KC: I look to my teammates and some of the guys. People are at all different levels and have different strengths. I pick and choose different aspects of people’s riding styles to implement into my runs.

MoL: You have had many successes in your career. However, you have also experienced disappointments, including a fall in the 2006 Winter Olympics in Torino. How did this drive you to become a better rider?

KC: I learned that there is a big difference between having potential and being prepared. It was one of the hardest things to learn and one of the best lessons. I learned that I don’t want to be at the edge of my ability level in my competition runs. I put it all on the line and hope for the best. I wanted to put in the work and raise my own standard so that my normal was as good or better than everyone’s best. So I took time to work towards goals and prepare for the next Olympics. I wanted to make sure that the sport of snowboarding was better because I was part of it.

MoL: You have had a triumphant career as a snowboarder? What is your greatest achievement beyond the slopes?

KC: I think starting my foundation has been one of my greatest achievements. It is great to build something that will outlast one’s ability to perform.

MoL: Tell us about the Kelly Clark Foundation. What inspired you to start it, and how does it operate?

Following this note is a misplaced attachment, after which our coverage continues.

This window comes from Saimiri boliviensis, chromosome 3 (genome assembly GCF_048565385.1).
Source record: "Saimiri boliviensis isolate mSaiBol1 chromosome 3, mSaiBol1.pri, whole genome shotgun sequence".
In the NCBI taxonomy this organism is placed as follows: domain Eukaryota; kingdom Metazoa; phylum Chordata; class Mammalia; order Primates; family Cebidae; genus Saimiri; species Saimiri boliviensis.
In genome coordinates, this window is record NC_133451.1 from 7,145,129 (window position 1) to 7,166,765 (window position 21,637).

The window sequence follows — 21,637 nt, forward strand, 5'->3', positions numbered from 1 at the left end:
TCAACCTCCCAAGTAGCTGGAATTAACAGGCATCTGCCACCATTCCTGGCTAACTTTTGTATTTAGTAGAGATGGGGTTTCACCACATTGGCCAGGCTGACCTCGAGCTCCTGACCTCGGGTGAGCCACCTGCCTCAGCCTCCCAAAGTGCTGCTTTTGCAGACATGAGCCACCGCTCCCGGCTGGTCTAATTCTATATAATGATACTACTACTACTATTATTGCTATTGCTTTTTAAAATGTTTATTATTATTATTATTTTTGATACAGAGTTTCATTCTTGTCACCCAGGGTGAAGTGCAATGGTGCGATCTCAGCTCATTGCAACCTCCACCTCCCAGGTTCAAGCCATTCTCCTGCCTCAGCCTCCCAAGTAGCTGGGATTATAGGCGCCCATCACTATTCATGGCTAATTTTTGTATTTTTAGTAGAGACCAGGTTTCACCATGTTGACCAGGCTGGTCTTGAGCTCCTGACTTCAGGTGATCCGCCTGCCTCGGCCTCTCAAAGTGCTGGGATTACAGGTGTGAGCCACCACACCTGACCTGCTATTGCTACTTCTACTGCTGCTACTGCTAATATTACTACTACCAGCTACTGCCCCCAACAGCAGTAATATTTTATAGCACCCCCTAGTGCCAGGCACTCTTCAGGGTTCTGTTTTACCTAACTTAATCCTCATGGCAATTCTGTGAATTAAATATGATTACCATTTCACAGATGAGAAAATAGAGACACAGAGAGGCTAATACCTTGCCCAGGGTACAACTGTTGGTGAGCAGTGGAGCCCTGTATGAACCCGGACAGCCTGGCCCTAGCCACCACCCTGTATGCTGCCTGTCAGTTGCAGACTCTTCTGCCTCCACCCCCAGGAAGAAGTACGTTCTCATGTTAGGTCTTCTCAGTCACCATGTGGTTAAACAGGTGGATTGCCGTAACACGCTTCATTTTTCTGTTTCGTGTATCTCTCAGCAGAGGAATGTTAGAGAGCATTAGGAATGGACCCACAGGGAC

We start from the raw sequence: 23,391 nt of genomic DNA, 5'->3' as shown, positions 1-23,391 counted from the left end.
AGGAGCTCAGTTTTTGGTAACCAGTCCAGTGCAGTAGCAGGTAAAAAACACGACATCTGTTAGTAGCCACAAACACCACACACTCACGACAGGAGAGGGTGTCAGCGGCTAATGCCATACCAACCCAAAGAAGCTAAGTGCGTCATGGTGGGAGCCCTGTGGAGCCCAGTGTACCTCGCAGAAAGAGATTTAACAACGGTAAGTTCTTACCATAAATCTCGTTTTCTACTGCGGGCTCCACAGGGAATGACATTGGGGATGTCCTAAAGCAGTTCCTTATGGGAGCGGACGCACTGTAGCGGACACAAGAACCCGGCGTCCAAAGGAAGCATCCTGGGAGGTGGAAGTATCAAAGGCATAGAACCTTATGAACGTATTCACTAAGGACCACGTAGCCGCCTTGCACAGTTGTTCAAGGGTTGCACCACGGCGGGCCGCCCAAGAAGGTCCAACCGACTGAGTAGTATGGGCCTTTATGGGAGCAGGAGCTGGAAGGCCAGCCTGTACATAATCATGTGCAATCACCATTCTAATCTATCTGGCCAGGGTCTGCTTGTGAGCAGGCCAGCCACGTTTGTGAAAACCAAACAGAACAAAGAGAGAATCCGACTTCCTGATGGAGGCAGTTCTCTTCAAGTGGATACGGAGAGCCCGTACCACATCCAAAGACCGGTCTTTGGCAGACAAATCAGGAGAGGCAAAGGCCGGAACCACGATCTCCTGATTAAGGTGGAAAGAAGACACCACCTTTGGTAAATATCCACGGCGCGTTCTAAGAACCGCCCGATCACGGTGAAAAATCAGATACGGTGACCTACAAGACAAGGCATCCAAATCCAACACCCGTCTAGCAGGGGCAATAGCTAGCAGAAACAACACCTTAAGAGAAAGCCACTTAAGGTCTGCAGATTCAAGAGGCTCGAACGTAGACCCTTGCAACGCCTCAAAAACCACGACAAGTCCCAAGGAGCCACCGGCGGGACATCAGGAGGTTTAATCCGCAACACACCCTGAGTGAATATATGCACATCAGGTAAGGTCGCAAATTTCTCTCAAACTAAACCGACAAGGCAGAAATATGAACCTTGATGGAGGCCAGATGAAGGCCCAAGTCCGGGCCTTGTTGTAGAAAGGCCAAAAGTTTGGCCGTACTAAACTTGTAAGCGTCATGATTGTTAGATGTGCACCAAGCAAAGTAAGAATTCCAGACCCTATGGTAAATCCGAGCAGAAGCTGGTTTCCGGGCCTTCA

KC: I wanted to make sure the sport of snowboarding was better because I was part of it. I had accomplished great things in the sport, but I wanted to leave more than just good contest results. I know the sport is expensive and I wanted to break down some of those financial barriers. So I started the KCF with the intent to create opportunity, invest in the next generation and create access to the sport.

  • Clark with fellow Olympic snowboarder Chloe Kim

    Clark with fellow Olympic snowboarder Chloe Kim

  • Clark at Nevados de Chillan, Chile

    Clark at Nevados de Chillan, Chile

MoL: What is your favorite hobby?

KC: Woodworking – building furniture.

MoL: Do you like to travel? If so, where?

KC: I get to travel to the mountains all winter long. So when I get to travel without my snowboard bag, I head straight for the beach.

MoL: What's the best advice you’ve ever received and from whom?

KC: That I can do and be anything I want to be, said to me by my dad.

MoL: What is something you know now that you wish you knew before?

KC: It took me a while to separate out my identity from my performance. I wish I knew who I was earlier in my career. It would have helped me be more secure in things and not look to prove to people who I was through snowboarding.

MoL: What advice can you give to anyone interested in pursuing a career as a professional athlete?

KC: I would say ‘nothing is impossible.” Dream big, and then surround yourself with people who will support you in that dream.

Clark on the slopes in Mammoth, CA.
Clark on the slopes in Mammoth, CA.
Video by Adam Moran & Dean Blotto Gray
Photography courtesy of Burton Snowboards